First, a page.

Now we come to my personal beef: There are no planned bicycle facilities on the south side. When I ask why we are doing a major road reconstruction with no bike facilities on one side, I’m told, “There isn’t space.” This is a SIX lane road with turn pockets at every intersection. New sidewalks are proposed on the north side and an extra left turn lane at one intersection, but there is no space for bike facilities? Currently there are unprotected bike lanes from Segoe Rd to Shorewood Blvd, as well as all of University Ave west of Whitney Way, so this is a big gap. City Engineering and Traffic Engineering seem to think that people can just cross to the north side and use the nice new path through Shorewood Hills. Or the bike boulevard on Kendall. But neither of these serve the needs or people going to and from origins and destinations on the SOUTH side of the road. There are stores and restaurants as well as new apartments on the south side. I expect the area to be further redeveloped as BRT comes in. Crossing to the north side to go a couple of blocks and then recrossing again, especially if one is headed to old University Ave, just is not realistic. Crossing that portion of University Ave even once is tough, but no one is going to do it twice when they aren’t headed somewhere on the north side. 

Consequently people ride on the sidewalk. I see them every day when I take the bus. It’s dangerous for the bicyclists because motorists aren’t looking for people riding on the sidewalk as they inch out at Ridge and Farley to make a right on red. It’s not safe for the pedestrians sharing the very narrow sidewalk on this stretch. And it’s not safe for the people trying to catch the bus -- they also aren’t expecting anyone going 10-12 mph on the sidewalk as they check to see if the bus is coming. And that bus stop is going to get a lot more crowded with BRT.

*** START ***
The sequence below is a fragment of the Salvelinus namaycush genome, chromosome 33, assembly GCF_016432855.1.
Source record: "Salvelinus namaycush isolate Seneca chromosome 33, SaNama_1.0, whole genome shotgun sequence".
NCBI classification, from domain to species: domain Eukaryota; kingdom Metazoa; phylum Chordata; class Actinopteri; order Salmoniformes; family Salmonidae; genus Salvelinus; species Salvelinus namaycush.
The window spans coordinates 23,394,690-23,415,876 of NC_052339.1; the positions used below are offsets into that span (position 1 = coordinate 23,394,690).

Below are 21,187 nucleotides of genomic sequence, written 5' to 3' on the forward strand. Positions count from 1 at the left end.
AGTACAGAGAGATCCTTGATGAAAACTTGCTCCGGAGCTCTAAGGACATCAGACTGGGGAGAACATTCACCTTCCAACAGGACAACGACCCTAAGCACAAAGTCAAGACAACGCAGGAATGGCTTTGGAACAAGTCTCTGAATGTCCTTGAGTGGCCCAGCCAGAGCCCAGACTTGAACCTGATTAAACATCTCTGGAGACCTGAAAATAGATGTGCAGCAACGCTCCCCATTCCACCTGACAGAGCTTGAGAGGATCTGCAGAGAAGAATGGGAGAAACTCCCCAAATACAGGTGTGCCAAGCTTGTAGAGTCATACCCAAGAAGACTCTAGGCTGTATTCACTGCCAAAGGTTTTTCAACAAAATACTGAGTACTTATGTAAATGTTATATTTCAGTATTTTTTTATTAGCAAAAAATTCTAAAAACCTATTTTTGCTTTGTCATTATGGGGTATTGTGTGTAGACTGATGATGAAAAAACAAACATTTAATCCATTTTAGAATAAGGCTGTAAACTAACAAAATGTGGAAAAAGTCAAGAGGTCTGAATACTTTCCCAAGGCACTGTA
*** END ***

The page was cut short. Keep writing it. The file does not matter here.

What about the Kendall/Bluff bike boulevard? Well, at the intersection of Shorewood Blvd and Hill St -- where the bike lanes on University end and this project starts -- the bike boulevard is up a steep hill and on the other side of Quarry Park, so it’s really not practical. If you do get up the steep hill that is...Hill St… you can take Harvey for a little while and then duck through an alley for another block. But that ends at Franklin, still a block short of getting you to old University Ave. 

Some good news on facilities for pedestrians and bicyclists

Besides the proposed overpass for the path, the other good news is that the plans call for a full sidewalk on the north side of the road from U Bay Dr to Marshall Court (where it exits the strip mall across from Ridge.) 

One other nice addition has already been added. If you cross University Ave at University Bay Dr/Farley, you may have noticed that there is now a leading pedestrian interval for the walk light. That means that the WALK light comes on a couple of seconds before the drivers get a parallel green. This gives people walking across the intersection a little head start to get our into the intersection, making them more visible to turning drivers.